Technology moves so fast that many products, computer products especially, become outdated fairly quickly. This happens in the software business for a number of reasons, including rapidly evolving market demands, cutting edge product enhancements, and the introduction of all new technology that is simply better than the mature applications it’s designed to replace. Vendors in the industry refer to this phase as the end of life cycle.
Problems with Outdated Software
The best example I can give on this whole end of life deal is Windows XP. On April 8, 2014, Microsoft will officially stop supporting the operating system so many consumers and professionals still use on a regular basis. Those who continue to use the system after it is no longer supported are exposing themselves to a broad range of risks.
At the end of an application’s life cycle, the user can no longer rely on updates, patches or even the technical support agents that help them address issues with the product. The biggest vulnerability introduced at this stage comes from the increased security risk. When the vendor isn’t rolling out updates and fixes to known vulnerabilities, hackers will eventually come up with solutions that are effective against the very same defenses that twarted their efforts in the past.
The lack of support could also cause problems in the compatibility department. For instance, now that support for XP will be pulled in less than a year, most software vendors are not even wasting their time developing new applications that run on the platform, despite the fact that several people still use it. It’s pretty much the same with hardware as well. In due time, those people who refuse to let go will find it very difficult to find any new applications or devices that run on their out of date system.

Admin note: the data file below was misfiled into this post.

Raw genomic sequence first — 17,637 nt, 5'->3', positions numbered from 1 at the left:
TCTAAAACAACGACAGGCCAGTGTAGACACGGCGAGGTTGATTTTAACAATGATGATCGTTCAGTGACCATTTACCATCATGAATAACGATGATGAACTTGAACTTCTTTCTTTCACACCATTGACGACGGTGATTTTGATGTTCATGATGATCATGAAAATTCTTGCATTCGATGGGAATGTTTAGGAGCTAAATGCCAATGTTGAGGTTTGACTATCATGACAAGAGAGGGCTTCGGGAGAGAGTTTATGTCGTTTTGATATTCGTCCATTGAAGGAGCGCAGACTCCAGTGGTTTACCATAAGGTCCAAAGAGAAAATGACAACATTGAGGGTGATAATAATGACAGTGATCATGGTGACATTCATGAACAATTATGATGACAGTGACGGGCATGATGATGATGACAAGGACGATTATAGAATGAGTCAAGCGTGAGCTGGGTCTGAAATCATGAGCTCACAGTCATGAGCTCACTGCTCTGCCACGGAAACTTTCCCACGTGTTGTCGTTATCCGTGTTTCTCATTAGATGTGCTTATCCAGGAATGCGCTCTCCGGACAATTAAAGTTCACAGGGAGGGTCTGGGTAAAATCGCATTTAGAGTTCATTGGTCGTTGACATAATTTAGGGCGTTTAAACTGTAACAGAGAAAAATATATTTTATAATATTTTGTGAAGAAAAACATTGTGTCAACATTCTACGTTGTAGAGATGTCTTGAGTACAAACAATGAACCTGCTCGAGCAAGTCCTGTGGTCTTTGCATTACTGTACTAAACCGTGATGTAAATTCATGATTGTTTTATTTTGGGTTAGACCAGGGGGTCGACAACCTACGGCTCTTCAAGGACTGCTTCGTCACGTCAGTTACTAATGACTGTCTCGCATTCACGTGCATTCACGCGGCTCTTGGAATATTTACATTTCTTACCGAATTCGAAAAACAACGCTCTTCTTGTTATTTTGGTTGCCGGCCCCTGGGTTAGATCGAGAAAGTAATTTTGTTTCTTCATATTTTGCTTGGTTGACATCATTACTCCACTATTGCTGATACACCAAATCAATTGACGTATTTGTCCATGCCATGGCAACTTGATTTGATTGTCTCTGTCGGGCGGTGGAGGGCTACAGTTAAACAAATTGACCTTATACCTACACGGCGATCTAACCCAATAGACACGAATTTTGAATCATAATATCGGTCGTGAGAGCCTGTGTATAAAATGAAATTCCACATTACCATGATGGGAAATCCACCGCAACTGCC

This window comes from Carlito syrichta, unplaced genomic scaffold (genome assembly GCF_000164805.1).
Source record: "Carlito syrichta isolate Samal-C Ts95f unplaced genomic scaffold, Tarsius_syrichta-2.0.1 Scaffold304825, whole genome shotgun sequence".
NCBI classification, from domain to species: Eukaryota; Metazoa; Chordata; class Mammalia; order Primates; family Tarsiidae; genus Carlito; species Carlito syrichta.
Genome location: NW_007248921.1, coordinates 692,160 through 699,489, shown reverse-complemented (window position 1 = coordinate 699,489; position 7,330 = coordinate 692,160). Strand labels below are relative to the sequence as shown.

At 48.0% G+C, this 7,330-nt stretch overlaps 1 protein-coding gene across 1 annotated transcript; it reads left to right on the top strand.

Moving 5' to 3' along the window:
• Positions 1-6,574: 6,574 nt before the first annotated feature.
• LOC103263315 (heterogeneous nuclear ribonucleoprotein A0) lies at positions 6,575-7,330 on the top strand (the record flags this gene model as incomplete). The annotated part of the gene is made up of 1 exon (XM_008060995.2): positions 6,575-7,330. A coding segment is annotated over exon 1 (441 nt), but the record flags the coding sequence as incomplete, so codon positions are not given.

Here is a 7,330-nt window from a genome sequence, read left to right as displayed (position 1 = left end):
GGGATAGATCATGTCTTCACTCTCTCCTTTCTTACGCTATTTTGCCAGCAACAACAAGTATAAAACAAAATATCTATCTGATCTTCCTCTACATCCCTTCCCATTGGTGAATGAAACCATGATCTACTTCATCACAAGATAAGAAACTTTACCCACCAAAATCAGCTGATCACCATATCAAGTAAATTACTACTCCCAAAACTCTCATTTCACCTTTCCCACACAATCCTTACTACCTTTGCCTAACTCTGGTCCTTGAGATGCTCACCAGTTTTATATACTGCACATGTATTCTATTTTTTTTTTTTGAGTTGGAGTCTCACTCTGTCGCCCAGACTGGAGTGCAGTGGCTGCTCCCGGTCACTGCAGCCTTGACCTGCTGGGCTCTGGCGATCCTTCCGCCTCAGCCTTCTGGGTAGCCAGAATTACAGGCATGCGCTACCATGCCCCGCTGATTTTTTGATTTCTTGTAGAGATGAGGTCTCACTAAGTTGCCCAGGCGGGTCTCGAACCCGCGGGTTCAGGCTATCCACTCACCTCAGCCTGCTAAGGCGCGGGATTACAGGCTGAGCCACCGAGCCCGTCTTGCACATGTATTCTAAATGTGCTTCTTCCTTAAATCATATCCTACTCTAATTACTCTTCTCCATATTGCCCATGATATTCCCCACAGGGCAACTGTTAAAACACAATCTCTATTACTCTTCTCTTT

Fortunately, if a vendor is going to be ending support for a product, they typically let customers know well in advance, which gives users enough time to plan their next move. For most, those plans involve migrating to an upgraded version of the product. Many vendors provide tools, tips, and various other resources aimed to make migration as seamless as possible. However, some users are determined to get the most from their applications well after the so-called end of life phase.
Prestige in Legacy Platforms
Several organizations still have good use for legacy programs. A database server, for example, can prove valuable long past its expiration date, especially if it’s tweaked at the source code to support new programming languages and development tools. Some vendors even design products to accommodate legacy platforms, making it possible for newer applications to accommodate old software with relative ease.
Virtualization is one of the most common ways to support legacy applications and happens to come with a host of benefits. By making it possible to install one operating system within another, this technology allows you to run that legacy platform, say Windows XP, right alongside Vista, Windows 8 or other modern systems all on the same hardware. In this instance, you have the opportunity to get the maximum utilization out of your hardware and save big on maintenance costs.
Out of date software can cause severe headaches for vendors and users alike. Vendors have to deal with issues such as knowing when it’s time to pull the plug on a successful product and how they should support customers who continue to use it. Users have to deal with potentially high upgrade costs as well as whether they should migrate if the current implementation is working. Those who live by the mantra of “if it ain’t broke, don’t fix it” have to figure out a way to contiually support the product without comprimising security, performance and overall efficiency.
Both vendors and users need to plan for software as it nears its end of life phase. Without proper execution from both sides, the management process will result in some serious pains for all parties involved.